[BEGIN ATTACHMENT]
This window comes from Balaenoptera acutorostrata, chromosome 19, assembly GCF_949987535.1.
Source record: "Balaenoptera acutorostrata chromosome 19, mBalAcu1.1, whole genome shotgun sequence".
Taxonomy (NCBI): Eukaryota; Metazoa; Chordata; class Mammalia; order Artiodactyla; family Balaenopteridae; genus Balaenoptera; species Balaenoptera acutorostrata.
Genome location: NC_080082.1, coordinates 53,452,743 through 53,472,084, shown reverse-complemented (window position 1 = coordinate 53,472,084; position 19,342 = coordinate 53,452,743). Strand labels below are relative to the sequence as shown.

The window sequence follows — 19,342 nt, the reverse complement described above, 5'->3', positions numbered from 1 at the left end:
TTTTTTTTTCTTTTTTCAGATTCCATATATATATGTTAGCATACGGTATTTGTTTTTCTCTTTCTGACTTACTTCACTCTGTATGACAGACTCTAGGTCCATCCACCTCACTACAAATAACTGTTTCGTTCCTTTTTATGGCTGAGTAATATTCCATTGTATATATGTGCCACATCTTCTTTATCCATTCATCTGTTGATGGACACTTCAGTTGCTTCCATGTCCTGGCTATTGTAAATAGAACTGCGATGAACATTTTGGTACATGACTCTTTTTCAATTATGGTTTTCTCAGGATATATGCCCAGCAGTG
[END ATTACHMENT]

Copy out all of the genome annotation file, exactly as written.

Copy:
This window comes from Balaenoptera acutorostrata, chromosome 19, assembly GCF_949987535.1.
Source record: "Balaenoptera acutorostrata chromosome 19, mBalAcu1.1, whole genome shotgun sequence".
Taxonomy (NCBI): Eukaryota; Metazoa; Chordata; class Mammalia; order Artiodactyla; family Balaenopteridae; genus Balaenoptera; species Balaenoptera acutorostrata.
Genome location: NC_080082.1, coordinates 53,452,743 through 53,472,084, shown reverse-complemented (window position 1 = coordinate 53,472,084; position 19,342 = coordinate 53,452,743). Strand labels below are relative to the sequence as shown.

The window sequence follows — 19,342 nt, the reverse complement described above, 5'->3', positions numbered from 1 at the left end:
TTTTTTTTTCTTTTTTCAGATTCCATATATATATGTTAGCATACGGTATTTGTTTTTCTCTTTCTGACTTACTTCACTCTGTATGACAGACTCTAGGTCCATCCACCTCACTACAAATAACTGTTTCGTTCCTTTTTATGGCTGAGTAATATTCCATTGTATATATGTGCCACATCTTCTTTATCCATTCATCTGTTGATGGACACTTCAGTTGCTTCCATGTCCTGGCTATTGTAAATAGAACTGCGATGAACATTTTGGTACATGACTCTTTTTCAATTATGGTTTTCTCAGGATATATGCCCAGCAGTG